Self-styled cologne-type fragrances present something of a dilemma: formulate them in the mould of the traditional eau and you have a product that disappears almost before you’ve set the bottle down. Alternatively, extend the longevity of the perfume with base notes and risk losing the essential cologne character once the citrus top-mid notes have evaporated. There is, of course, no right or wrong here, but on the spectrum I’d place Gin and Lime towards the latter pole.
As its name suggests, the perfume opens with a marriage between a bright citrus accord whose limey twist provides for the addition of some crisp greenery and a gin note that, altough somewhat light on botanicals, is conveyed with a Floralozone like breeziness that captures the cool refreshment of a clear cocktail. I noted this ozonic quality in another Pell Wall perfume – Pretty in Pink, and as in that case, the material’s excellent substantivity and apparentness at all stages of development serves as a cohering factor. From there, Gin and Lime takes a slight floral turn (having some Hedione/jasmine nuances) before drying out to a long-lasting and linear fond that, in addition to the aforementioned ozonic note, is to my nose dominated by Ambrox(an) and clean musks.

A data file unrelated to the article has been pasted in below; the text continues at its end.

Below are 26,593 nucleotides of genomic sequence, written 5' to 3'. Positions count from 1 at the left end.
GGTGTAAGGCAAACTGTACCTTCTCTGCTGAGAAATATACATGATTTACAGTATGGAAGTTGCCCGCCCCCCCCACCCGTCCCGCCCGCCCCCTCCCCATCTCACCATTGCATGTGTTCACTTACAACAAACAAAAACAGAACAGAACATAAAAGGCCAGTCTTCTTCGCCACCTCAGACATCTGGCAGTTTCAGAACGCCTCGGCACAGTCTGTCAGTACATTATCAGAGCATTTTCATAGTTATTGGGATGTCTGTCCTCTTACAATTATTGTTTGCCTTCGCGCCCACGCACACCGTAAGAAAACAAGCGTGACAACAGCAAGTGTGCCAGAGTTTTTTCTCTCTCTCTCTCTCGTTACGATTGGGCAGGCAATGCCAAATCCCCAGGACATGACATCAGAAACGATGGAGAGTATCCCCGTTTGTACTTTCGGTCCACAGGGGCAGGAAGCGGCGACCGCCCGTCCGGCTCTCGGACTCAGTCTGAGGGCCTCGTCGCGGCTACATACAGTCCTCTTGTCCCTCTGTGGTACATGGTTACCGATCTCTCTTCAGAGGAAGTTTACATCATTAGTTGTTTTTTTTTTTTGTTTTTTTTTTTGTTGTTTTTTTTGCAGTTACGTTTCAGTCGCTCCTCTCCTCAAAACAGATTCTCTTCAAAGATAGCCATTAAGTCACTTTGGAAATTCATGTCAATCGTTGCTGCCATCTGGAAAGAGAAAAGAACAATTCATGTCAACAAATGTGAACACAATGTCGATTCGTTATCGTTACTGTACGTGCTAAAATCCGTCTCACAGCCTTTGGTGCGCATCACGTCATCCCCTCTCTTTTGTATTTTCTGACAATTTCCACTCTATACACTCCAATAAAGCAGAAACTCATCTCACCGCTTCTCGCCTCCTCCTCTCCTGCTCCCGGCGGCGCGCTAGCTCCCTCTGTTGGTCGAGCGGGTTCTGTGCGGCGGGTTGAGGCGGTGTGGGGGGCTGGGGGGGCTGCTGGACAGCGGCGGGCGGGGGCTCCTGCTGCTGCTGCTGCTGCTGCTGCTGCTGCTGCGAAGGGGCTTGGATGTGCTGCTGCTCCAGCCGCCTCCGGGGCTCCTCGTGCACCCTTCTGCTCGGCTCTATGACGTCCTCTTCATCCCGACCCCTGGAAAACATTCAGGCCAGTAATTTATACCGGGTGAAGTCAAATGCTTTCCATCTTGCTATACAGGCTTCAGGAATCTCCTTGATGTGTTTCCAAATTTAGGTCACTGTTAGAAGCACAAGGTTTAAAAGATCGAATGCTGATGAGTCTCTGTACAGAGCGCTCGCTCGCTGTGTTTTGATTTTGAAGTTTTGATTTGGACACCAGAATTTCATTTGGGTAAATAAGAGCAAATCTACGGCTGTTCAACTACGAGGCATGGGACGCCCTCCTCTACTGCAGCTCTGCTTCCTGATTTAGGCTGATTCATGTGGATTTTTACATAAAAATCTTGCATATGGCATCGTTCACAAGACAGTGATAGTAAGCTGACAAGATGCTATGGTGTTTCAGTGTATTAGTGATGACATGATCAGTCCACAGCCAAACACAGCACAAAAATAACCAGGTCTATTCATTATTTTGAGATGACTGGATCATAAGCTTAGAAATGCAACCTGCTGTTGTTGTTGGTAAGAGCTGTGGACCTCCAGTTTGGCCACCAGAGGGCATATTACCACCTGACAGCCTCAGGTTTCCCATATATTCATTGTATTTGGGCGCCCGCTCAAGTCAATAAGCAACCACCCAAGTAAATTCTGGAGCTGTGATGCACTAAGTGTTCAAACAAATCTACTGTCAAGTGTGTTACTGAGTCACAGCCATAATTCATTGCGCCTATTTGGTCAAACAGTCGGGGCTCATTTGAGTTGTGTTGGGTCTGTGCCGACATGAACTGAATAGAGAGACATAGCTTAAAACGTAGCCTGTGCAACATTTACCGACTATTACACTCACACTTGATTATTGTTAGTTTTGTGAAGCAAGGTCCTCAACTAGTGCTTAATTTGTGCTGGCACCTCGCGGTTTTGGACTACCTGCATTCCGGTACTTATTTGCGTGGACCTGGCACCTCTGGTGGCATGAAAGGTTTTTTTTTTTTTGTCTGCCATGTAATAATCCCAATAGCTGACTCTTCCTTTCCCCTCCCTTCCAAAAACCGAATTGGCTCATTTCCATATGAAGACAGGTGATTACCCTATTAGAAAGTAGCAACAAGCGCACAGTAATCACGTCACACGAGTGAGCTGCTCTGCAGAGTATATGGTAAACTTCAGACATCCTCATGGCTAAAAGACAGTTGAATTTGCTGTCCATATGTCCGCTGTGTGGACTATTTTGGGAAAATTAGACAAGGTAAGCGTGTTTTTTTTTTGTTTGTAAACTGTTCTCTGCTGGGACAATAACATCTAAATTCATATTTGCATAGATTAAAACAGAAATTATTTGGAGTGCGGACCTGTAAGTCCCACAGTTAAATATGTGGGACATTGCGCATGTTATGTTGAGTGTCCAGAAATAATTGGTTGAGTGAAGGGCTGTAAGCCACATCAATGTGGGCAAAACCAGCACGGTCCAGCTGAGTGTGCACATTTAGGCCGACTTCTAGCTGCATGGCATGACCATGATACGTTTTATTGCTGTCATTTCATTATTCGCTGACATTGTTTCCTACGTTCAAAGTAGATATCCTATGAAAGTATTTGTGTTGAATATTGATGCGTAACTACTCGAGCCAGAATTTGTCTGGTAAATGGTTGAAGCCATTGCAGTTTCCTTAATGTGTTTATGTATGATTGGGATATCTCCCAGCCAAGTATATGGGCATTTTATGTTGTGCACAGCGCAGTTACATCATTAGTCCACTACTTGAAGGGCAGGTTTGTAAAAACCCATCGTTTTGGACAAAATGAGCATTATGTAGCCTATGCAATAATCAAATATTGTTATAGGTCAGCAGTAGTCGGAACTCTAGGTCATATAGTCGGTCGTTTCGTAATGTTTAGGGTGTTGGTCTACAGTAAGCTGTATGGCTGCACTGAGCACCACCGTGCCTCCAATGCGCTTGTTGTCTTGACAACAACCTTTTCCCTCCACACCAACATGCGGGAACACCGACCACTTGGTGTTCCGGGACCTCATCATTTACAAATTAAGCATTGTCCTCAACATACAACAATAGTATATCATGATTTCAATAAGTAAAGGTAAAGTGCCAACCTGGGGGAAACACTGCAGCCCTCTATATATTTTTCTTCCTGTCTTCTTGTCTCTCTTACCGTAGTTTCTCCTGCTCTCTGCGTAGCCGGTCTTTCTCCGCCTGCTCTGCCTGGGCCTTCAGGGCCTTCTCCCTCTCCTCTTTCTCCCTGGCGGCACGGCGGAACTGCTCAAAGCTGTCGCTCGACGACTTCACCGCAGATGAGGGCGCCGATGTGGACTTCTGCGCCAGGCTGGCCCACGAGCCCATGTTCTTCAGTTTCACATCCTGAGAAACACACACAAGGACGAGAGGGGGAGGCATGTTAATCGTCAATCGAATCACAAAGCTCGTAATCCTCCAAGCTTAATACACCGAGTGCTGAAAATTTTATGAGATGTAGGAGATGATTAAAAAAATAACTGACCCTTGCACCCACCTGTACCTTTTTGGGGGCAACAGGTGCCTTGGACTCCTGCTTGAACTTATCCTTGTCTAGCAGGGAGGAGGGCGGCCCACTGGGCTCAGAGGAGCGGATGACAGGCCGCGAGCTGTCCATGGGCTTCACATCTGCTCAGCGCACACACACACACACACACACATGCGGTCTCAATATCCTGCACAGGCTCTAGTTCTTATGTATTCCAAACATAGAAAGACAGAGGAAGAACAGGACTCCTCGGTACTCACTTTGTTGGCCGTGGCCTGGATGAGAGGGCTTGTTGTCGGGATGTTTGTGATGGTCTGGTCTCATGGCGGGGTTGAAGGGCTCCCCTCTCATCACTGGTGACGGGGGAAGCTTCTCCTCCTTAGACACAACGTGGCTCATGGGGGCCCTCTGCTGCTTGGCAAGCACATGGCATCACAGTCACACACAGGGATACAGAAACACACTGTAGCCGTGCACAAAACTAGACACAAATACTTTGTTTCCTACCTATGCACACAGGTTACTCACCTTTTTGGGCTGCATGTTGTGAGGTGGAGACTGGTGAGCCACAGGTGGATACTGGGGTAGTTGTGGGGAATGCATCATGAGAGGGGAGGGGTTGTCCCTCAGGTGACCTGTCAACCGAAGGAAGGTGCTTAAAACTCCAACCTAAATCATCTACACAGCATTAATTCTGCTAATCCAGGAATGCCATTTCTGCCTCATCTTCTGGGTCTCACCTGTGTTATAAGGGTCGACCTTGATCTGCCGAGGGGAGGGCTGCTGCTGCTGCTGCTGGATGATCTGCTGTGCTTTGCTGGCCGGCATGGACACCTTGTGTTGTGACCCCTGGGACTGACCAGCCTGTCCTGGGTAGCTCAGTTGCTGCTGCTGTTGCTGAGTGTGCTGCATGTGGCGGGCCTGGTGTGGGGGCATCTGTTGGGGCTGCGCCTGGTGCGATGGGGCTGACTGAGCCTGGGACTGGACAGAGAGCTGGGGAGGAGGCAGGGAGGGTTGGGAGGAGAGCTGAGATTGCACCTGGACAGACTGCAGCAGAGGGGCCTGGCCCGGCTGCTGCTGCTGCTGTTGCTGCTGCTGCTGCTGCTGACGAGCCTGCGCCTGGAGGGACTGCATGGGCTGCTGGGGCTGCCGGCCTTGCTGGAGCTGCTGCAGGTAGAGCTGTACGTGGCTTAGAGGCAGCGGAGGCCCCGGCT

Nose: Chris Bartlett
House: Pell Wall Perfumes
Release date: 2011
Notes (per Basentoes): Lime, juniper, neroli, orange, coriander, orange flower, galbanum, ambergris, civet, musk.